Occurrence of Neonatal Necrotizing Enterocolitis in Premature Neonates and Gut Microbiota: A Case-Control Prospective Multicenter Study


Background: Necrotizing enterocolitis (NEC) is still one of the leading causes of neonatal death. The present study reports the data from a French case-control prospective multicenter study.

Methods: A total of 146 preterm neonates (PNs) with or without NEC were included. Bacterial 16S rRNA gene sequencing was performed on stool samples (n = 103). Specific culture media were used to isolate Escherichia coli, Clostridium butyricum, and Clostridium neonatale, and strains were phenotypically characterized.

Results: The gut microbiota of PNs was dominated by Firmicutes and Proteobacteria, and five enterotypes were identified. The microbiota composition was similar between NEC cases and PN controls. However, differences were observed in the relative abundance of Lactobacillus genus, which was significantly lower in the NEC group, whereas that of the Clostridium cluster III was significantly higher (p < 0.05). Within enterotypes, several phylotypes were significantly more abundant in NEC cases (p < 0.05). Regarding perinatal factors, a statistical association was found between the gut microbiota and cesarean delivery and antifungal therapy. In NEC cases and PN controls, the carriage rates and virulence genes of uropathogenic E. coli were equivalent based on culture. No correlation was found between E. coli, C. butyricum, and C. neonatale carriages, beta-lactam resistance, and antibiotic treatment.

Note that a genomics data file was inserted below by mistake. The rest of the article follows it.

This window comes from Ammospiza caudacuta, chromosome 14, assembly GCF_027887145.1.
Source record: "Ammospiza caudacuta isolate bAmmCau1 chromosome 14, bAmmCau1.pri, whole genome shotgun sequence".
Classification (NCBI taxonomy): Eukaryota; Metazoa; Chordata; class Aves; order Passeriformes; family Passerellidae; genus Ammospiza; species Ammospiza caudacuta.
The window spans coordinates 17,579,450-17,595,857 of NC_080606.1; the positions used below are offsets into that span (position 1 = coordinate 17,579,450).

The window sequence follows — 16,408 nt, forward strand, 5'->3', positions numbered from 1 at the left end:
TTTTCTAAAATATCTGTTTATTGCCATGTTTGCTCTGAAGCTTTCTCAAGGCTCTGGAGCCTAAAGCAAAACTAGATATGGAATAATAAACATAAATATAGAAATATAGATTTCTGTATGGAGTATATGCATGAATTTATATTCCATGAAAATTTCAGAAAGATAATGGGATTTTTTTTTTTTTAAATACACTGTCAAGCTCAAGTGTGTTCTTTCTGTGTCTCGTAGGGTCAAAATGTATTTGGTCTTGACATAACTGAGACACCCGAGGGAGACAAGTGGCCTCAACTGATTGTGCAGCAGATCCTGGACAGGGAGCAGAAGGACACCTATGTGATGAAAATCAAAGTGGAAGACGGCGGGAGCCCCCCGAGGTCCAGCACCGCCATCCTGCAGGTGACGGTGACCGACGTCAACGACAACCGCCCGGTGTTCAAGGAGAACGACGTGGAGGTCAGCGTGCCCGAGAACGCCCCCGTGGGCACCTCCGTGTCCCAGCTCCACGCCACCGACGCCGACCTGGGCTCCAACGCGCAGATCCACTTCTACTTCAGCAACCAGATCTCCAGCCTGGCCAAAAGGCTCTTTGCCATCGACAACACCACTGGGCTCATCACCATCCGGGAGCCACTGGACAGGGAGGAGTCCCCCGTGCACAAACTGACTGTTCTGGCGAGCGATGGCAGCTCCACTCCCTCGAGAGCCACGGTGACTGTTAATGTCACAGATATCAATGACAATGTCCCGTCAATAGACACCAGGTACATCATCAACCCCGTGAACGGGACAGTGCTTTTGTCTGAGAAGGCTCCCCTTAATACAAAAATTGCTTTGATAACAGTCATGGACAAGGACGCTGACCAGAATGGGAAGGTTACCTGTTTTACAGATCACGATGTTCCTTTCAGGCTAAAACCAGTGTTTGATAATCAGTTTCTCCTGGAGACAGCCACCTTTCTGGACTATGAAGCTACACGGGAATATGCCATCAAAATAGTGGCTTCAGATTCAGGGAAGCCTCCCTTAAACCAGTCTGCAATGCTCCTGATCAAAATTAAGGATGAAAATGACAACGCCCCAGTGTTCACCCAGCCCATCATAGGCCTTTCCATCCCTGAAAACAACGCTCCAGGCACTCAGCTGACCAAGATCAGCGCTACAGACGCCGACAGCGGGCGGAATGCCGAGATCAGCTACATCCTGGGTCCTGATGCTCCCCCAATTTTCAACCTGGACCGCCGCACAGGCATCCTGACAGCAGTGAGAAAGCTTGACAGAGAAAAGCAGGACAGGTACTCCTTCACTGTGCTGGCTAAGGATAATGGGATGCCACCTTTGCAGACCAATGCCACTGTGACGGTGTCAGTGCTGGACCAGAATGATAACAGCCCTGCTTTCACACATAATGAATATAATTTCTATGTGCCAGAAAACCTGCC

Conclusions: At disease onset, our data support a microbiota dysbiosis between NEC and control infants at the genus level. In addition, it provides valuable information on bacterial antimicrobial susceptibility.